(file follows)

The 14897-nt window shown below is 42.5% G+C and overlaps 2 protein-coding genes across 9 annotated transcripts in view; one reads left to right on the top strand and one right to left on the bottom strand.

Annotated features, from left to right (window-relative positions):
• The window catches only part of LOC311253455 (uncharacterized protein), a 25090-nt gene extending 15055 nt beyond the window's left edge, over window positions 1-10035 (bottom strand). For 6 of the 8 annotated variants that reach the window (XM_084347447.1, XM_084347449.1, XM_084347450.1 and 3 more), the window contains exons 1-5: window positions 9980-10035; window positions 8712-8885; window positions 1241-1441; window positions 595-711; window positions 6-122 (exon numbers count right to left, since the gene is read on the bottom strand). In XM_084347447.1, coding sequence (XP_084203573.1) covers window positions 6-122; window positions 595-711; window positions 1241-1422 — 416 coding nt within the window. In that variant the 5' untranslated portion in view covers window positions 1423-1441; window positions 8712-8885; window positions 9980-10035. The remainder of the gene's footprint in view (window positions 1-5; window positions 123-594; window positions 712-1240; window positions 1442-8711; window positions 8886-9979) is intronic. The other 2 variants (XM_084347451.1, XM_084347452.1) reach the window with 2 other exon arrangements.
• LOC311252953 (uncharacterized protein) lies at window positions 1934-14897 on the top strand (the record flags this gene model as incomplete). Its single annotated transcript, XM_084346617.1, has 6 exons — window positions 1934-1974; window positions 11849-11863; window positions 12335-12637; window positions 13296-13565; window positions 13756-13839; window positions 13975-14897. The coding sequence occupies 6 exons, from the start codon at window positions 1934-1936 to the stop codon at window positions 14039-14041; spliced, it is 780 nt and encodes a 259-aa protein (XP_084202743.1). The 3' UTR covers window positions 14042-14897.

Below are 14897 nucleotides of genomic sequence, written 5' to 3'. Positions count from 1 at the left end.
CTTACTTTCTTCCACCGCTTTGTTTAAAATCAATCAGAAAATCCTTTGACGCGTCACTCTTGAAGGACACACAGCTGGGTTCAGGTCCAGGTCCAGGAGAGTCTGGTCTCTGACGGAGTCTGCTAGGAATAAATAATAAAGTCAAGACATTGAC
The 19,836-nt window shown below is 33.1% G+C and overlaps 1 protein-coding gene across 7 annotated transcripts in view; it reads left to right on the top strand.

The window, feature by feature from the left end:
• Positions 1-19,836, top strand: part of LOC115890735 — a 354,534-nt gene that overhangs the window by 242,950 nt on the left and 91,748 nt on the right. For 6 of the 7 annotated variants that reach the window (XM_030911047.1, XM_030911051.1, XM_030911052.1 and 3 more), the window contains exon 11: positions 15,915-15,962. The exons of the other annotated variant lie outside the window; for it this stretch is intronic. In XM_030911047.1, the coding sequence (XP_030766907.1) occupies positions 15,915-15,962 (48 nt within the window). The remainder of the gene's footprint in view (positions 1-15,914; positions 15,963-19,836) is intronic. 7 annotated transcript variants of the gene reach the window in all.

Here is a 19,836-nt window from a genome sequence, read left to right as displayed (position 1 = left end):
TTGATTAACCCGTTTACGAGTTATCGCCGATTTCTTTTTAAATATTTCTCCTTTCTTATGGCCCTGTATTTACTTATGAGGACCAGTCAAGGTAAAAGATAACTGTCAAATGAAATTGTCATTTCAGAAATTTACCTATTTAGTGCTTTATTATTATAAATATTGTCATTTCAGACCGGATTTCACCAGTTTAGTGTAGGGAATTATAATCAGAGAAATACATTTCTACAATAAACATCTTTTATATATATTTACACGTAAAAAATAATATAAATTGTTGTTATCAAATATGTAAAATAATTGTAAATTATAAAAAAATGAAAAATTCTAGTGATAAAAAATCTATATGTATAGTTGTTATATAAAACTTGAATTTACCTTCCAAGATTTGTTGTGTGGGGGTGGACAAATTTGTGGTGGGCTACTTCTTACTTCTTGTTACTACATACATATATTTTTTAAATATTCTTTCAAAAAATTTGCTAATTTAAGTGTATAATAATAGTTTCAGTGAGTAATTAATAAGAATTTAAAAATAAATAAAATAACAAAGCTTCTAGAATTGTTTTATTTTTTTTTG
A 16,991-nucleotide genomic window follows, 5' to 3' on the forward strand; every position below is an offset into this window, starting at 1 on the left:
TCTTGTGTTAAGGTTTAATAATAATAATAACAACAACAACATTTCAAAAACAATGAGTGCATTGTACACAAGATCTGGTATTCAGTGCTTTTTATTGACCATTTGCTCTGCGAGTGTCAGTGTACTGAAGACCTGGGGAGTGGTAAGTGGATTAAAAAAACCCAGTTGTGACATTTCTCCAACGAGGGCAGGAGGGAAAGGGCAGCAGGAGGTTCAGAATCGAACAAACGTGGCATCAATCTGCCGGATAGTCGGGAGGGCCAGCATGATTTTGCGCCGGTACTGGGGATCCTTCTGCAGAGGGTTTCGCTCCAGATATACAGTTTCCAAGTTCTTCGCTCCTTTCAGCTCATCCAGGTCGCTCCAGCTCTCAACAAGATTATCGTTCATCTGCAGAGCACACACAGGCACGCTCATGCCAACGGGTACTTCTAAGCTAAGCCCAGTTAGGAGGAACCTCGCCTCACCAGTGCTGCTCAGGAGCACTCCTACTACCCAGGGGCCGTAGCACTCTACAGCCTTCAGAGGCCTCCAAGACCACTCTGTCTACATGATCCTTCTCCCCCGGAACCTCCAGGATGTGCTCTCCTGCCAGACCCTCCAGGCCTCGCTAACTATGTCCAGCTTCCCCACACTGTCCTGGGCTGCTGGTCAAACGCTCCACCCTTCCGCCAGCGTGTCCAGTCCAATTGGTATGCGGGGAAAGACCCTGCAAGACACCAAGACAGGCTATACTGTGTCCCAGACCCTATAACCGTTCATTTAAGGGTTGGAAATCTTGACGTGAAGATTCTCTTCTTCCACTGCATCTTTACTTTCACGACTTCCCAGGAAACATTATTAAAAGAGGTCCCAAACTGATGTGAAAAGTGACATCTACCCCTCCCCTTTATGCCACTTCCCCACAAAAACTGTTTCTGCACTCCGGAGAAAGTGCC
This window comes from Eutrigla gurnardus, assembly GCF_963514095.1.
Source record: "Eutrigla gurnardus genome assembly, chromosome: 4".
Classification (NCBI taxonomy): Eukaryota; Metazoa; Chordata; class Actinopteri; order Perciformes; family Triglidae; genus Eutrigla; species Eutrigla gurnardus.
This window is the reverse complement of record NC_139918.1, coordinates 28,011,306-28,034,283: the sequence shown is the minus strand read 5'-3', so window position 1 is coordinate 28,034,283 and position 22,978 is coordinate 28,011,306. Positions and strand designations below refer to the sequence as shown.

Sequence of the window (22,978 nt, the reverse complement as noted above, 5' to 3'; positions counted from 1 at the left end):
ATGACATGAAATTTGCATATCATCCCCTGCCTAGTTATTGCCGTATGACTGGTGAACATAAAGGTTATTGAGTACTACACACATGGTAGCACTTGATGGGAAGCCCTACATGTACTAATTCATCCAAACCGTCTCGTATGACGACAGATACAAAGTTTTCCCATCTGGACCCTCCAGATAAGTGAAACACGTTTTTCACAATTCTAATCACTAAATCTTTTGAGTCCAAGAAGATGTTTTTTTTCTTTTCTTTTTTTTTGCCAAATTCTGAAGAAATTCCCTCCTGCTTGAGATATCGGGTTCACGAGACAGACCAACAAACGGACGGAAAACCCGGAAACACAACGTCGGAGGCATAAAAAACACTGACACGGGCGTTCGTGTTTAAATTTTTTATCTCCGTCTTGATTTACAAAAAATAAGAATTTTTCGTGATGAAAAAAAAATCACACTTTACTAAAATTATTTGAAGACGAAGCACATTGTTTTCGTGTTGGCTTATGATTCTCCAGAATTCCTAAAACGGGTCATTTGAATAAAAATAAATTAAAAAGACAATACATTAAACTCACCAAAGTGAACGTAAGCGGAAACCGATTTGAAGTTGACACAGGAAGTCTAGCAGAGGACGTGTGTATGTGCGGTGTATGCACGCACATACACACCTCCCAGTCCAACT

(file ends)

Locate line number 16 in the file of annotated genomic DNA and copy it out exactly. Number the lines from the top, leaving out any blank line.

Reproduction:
Classification (NCBI taxonomy): Eukaryota; Metazoa; Chordata; class Actinopteri; order Perciformes; family Triglidae; genus Eutrigla; species Eutrigla gurnardus.